Just messing about on the river…

Saturday 7th April 2012, Sutton Moorings to Acton Bridge, 5.84 miles, 1 lock

Moored overnight at a services mooring Cleddau was well tended this morning before departure: the Captain (at Boatwif’s suggestion) cleared the roof of all the paraphernalia and with a bucket of water,  Zip Wax polish and mop he washed the roof and then the sides of the boat. Did it need doing! Huge amounts of dust had accumulated along the top during the recent dry weeks and it was good to see the boat’s appearance significantly improve. Now, mid-afternoon, a polishing exercise is under way…

The day is milder and far less windy than yesterday: it is Saturday and rowers are out in numbers. Once along the west bank came a parade of quad bikes and on the water several more narrow boats approached too, each helmsman proffering a hearty wave. Calm water made for interesting reflections and patterns behind the stern.

There was just one lock to pass through today, the paired Dutton Locks. As Cleddau passed Pickering’s Wharf the Captain phoned ahead to warn of our approach.”We’re happy to wait if it’s your lunch-time,” suggested the Captain.

“No problem,” was the cheery reply. “I had a big breakfast.”

 Cleddau was waved into the larger chamber by the lock keeper.  As ropes were being attached to bollards above a text from Techno Son-in-Law pinged in on the Captain’s phone, (the Cheshire Three are currently travelling in Scotland).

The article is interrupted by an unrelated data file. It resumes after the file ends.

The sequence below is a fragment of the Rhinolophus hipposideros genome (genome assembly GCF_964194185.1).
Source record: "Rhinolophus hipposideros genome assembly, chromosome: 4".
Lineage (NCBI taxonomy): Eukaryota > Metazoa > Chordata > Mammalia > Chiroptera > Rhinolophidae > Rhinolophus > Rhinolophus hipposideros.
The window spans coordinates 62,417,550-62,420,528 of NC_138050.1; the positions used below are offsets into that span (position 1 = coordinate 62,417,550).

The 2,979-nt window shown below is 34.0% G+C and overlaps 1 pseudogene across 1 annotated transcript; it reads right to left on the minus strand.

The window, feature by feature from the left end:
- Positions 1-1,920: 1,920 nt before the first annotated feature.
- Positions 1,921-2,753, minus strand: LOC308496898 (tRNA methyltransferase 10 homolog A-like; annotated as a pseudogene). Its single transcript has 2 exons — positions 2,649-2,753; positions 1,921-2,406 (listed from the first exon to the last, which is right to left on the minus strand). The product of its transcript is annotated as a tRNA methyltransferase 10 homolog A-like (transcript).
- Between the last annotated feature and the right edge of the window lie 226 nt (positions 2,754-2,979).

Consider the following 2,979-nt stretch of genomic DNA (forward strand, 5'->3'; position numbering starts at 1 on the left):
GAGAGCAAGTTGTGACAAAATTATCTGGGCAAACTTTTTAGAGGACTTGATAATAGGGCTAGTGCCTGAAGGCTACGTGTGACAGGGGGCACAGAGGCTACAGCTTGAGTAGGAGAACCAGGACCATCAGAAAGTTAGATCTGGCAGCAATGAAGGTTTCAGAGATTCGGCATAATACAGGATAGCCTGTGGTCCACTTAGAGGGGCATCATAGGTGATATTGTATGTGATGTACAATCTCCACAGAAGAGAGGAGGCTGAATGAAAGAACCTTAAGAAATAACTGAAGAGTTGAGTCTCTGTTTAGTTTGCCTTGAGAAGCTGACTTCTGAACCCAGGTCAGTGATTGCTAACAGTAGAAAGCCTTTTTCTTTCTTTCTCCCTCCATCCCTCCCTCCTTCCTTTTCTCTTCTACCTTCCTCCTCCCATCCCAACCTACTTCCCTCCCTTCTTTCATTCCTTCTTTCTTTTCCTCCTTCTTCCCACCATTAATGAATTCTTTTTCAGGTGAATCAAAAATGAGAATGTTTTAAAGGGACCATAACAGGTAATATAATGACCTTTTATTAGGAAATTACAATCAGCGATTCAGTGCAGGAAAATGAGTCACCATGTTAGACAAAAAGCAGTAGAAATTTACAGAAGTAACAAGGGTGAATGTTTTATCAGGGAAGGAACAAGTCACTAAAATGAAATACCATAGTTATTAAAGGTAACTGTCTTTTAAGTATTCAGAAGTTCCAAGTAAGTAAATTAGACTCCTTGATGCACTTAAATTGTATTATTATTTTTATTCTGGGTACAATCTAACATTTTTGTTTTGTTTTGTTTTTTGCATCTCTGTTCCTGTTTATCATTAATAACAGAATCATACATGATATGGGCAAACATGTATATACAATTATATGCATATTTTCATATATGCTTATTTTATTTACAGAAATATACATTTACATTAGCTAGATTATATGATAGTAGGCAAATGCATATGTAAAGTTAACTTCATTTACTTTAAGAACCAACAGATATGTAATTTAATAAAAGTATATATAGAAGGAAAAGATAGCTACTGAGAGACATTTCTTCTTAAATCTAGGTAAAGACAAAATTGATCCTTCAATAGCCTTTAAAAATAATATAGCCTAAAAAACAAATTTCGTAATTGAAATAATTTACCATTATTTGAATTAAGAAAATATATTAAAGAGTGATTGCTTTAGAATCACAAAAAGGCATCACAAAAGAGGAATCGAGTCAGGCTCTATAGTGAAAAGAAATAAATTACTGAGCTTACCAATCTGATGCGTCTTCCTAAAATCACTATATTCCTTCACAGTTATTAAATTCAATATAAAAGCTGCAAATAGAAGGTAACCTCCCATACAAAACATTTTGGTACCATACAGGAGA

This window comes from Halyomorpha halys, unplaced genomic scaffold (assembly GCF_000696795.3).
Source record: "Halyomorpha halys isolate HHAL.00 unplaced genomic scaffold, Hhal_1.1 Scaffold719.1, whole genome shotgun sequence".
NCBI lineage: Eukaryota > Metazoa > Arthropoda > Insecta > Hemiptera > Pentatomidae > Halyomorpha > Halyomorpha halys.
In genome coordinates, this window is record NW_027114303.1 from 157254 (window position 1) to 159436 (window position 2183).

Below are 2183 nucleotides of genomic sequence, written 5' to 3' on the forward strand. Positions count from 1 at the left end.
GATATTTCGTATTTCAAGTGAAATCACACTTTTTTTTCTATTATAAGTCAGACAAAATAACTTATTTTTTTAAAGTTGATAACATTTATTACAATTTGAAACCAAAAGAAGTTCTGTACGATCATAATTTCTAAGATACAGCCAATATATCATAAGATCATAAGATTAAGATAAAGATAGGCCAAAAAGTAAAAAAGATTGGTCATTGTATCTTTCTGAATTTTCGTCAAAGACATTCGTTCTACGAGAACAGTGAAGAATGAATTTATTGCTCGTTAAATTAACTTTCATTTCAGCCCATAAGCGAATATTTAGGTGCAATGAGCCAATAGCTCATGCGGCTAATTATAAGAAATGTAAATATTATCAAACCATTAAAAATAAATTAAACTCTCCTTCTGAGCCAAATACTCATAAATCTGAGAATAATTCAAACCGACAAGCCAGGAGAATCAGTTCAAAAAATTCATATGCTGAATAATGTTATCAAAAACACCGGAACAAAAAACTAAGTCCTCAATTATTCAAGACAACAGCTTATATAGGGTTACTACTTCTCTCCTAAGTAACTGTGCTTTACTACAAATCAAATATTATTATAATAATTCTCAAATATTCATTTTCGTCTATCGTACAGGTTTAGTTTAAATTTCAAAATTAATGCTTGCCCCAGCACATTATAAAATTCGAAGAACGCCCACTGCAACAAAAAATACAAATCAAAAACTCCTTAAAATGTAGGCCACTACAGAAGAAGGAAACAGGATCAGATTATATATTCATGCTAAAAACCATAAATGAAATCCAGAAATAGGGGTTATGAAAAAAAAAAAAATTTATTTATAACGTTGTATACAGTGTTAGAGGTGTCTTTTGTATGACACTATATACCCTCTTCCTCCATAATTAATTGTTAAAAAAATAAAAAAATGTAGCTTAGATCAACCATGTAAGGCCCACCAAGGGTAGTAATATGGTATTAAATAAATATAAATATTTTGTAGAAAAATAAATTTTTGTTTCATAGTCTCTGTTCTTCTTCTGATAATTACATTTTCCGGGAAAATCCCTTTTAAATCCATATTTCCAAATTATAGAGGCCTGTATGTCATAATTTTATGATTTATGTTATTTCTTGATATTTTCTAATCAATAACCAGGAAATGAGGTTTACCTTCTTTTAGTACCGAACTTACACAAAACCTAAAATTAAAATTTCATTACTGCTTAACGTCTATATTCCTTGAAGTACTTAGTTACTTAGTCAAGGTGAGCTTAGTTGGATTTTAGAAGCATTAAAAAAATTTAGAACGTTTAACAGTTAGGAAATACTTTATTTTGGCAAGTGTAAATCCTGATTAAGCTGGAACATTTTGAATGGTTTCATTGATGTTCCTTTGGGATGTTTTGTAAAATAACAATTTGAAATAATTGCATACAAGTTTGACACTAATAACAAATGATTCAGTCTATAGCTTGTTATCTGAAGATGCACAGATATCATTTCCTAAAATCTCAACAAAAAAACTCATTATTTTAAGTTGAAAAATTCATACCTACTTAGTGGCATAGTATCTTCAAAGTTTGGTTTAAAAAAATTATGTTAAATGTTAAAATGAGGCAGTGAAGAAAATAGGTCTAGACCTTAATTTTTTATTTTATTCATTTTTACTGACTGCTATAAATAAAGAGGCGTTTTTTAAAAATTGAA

We’re at the Fort Augustus flight of locks on the Caledonian Canal, it read.

The Captain, compelled to reply, texted back: And we’re going up in a 213 foot long lock – and we feel terribly small!

The lock filled (slowly, “it’ll take fifteen minutes”, was the assurance) and then the gates opened. Outside, coming downstream, was not one, not two, but four narrow boats all waiting to enter the lock. And the lock seemed plenty big enough to take them all together.

On Cleddau cruised, just for about another mile, the mooring destination for Saturday night being Acton Bridge, and the Leigh Arms a place for dinner.

Grateful thanks today to Relief Captain for being at the helm throughout the morning and to Relief First Mate for duties carried out at the galley sink, with a sweeping brush and with the bow ropes.

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